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New nurse question: How do you make time for a 30-minute lunch break?


Shutterstock | Dean DrobotShutterstock | Dean Drobot

Time management skills. The unspoken trait of our profession that can make or break your shift. Heck, dare I say, it can make or break your career. It’s the ability to create “time” in an environment that has none to spare.

Everyone, to some degree, lives by the clock. What’s so different about nursing?

As nurses we have to corral our patients’ care. Not only are we performing our role-specific responsibilities, but we also have been tasked with tallying up all the other aspects of our patients’ care. It’s our job to make sure every cog and every wheel are working in the same direction. It only takes one cog, one wheel, one motor to go in a different direction and the whole machine breaks down. We are the engineers who keep the machine moving in the same direction.

So time management skills are essential. As a new nurse we hear the term, but have no idea just how important these skills are until it’s almost too late. Quite honestly, I feel we fail at educating our new nurses in these needed skills. The last time I checked, nursing students were basically thrown into the frying pan and had to either “sink or swim” when it came to mastering time management.

Most nurses will admit that we’d rather skip our lunch in order to get out on time when our shift ends. More times than we’d like to remember, we stay after our “shift” is over to catch up on tasks, and finish responsibilities (like charting) that got “pushed aside” while we were caring for our patient load. In the echelon of the continuum of care, we all know there are certain things that will need to be done, but don’t take priority while on shift (did I mention charting?).

So how do you “make” time for lunch? Here are a few tips that I’ve developed over the years that might help.

Have a plan. After shift report, make a plan. Make it as detailed as you can. Down to the hour if you can. Write down everything you can think of: medication times, will the patient need help taking pills, will the patient need assistance with feeding, bed bath, family visitation hours, family visitation habits (when do they normally arrive), bedside procedures (dressing changes), road trips for test, turning your patient, are they ambulating, do you have specific times for physician rounds, etc. The list goes on. Get detailed. Now, this plan will fail. Let me say that again: The plan will fail. The idea is to follow as much of the plan as you can. This plan is just to get your brain thinking about priorities, nothing more.

Anticipate/expect the unexpected. Things are going to go wrong. Things will happen. You have emergencies. Low blood sugars, change in patient conditions, even a code blue. You will have a thousand call lights and phone calls to answer. Try to think ahead two steps with every action you take, but don’t get bogged down in the process. This skill will get better each time you set foot on the unit. Something as simple as bringing a full glass of water with you when you’re administering medications. So when you enter your patient’s room and he has no water, you’re prepared, instead of wasting time by having to fetch another glass/pitcher of water. It’s the small things that eat up your time.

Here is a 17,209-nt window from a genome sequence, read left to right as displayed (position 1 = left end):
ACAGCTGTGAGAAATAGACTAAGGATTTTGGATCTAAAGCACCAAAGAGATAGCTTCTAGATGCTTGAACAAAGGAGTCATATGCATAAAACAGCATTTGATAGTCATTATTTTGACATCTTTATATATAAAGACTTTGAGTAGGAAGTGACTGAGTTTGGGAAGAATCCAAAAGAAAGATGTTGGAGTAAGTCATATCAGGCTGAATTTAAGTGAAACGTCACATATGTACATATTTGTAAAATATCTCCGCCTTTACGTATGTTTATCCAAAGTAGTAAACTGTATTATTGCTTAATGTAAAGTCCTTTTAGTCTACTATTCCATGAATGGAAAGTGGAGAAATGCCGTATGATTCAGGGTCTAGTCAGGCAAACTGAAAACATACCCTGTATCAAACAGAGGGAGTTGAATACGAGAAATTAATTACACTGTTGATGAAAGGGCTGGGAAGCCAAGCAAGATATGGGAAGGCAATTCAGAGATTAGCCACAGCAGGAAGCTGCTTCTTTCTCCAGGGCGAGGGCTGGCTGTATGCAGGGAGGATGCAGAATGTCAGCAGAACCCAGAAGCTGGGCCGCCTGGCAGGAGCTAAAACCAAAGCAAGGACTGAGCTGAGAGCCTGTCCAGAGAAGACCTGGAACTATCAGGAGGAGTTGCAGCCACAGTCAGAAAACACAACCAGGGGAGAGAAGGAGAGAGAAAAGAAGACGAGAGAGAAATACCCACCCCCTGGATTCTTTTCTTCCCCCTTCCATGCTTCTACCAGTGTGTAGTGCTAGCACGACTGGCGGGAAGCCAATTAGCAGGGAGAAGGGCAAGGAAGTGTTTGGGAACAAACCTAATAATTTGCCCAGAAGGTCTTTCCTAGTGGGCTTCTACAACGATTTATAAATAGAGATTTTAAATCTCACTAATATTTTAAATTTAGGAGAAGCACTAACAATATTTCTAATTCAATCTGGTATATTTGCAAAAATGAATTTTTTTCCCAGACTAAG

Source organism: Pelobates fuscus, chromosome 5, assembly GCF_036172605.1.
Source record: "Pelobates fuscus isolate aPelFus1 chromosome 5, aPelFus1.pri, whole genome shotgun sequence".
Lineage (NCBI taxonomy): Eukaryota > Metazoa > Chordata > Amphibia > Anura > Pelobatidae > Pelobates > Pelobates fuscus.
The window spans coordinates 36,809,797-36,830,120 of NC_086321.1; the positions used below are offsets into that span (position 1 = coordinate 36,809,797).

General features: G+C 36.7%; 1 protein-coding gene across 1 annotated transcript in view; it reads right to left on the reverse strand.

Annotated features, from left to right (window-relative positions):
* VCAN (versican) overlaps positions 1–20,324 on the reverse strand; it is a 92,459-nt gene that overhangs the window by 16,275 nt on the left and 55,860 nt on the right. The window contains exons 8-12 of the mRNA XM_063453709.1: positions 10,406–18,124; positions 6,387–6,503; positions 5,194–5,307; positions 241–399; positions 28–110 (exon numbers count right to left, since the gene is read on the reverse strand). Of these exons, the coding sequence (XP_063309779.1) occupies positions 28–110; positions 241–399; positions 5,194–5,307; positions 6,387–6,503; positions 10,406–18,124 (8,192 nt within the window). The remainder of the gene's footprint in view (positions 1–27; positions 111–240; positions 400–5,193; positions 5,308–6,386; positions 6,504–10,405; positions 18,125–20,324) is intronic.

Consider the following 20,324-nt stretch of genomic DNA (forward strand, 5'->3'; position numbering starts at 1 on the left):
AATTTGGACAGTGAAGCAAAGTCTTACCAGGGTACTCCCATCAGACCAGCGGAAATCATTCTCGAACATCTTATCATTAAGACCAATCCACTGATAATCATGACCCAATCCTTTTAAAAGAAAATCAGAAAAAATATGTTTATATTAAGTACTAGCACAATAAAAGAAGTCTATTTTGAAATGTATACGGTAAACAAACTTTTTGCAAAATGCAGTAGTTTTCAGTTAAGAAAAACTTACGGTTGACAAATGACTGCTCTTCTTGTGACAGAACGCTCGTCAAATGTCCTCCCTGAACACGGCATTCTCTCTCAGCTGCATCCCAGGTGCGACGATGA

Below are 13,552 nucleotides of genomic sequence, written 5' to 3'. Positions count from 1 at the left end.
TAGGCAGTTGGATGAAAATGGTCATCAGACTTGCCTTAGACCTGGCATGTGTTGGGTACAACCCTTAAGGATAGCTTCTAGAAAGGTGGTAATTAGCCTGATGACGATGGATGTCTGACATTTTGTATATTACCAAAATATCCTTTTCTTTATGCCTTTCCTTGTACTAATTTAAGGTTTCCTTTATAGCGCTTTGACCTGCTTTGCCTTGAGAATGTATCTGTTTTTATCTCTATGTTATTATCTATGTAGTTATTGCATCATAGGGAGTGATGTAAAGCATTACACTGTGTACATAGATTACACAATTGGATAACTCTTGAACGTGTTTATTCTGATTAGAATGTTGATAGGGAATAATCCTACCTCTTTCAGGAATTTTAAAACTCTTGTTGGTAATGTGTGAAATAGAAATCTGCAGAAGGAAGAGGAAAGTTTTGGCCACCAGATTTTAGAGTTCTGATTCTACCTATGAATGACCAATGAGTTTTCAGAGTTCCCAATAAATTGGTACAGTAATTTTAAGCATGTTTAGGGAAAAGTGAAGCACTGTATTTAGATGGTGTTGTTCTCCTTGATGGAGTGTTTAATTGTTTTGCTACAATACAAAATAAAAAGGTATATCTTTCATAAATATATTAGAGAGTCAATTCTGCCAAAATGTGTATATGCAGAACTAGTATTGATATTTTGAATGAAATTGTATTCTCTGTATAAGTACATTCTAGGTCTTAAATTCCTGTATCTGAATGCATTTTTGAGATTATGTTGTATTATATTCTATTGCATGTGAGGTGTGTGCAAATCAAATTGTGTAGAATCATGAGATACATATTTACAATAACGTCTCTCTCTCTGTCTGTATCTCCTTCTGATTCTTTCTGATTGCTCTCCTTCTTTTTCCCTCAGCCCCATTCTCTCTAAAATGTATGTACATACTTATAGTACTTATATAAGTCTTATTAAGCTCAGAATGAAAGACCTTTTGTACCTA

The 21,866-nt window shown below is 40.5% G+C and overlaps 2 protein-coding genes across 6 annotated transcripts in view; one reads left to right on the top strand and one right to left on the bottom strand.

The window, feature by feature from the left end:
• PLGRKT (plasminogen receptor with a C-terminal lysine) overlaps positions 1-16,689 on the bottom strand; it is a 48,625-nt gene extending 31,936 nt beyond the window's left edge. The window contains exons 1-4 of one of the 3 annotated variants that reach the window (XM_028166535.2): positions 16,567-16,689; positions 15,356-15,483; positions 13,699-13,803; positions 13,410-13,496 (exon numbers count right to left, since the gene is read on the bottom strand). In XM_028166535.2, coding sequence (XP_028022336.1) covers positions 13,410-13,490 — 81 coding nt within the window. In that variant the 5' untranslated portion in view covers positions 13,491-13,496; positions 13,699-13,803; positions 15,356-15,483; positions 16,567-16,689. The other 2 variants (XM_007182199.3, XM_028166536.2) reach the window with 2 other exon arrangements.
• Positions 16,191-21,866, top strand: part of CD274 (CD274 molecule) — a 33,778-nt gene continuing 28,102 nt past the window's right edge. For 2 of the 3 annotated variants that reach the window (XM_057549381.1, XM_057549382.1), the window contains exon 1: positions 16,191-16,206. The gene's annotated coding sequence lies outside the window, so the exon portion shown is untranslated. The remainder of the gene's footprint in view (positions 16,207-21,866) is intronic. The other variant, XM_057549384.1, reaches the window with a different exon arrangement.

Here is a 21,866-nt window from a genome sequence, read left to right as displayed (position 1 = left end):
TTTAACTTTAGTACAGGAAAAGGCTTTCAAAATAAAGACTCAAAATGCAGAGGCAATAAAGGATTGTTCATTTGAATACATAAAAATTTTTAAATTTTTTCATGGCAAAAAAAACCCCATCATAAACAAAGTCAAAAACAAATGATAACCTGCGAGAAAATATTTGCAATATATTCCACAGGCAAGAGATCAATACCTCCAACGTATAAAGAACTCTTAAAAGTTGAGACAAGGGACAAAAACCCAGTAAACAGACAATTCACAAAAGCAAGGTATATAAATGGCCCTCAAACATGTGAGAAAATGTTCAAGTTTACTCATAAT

Know your patients and those who are near you. I’m talking about the patients around you who are not a part of your assignment. Know what’s going on with them in general. Just the basics—their diagnosis and what activities are going on—so when you cover your coworker’s lunch or when they are off the floor, you can answer basic questions on the spot instead of having to find the charge nurse or call the nurse to figure things out. Just another time-saver.

Write everything down. I mean EVERYTHING. Carry around something to write on. Write down everything that happens and the time it happened. Write down who you’ve talked with. Write down family members’ names. Write down tests, procedures, results, labs, diagnosis, etc. The great thing is, the longer you do this job, the less you’ll have to write down. In the beginning, what you forget in your head you’ll remember in your feet (know what I mean?).

Ask for help ahead of time. This is part of the art of anticipation. Ask for help. But ask for help ahead of time. Learn to delegate, but learn to ask for assistance. Is your patient bedside care going to be difficult? Will you need a second set of eyes? Second set of hands? How about help with transportation? Help with ambulation? Pick a time to perform these duties and recruit help. The alternative is wandering the halls of the unit searching for help at the last minute, which—guess what?—eats up more time.

Time management isn’t about eliminating large chunks of time, it’s learning how to eliminate the time-wasting moments. You’re not out to “shave time” or “cut corners”—you’re learning to utilize and maximize every second you spend.

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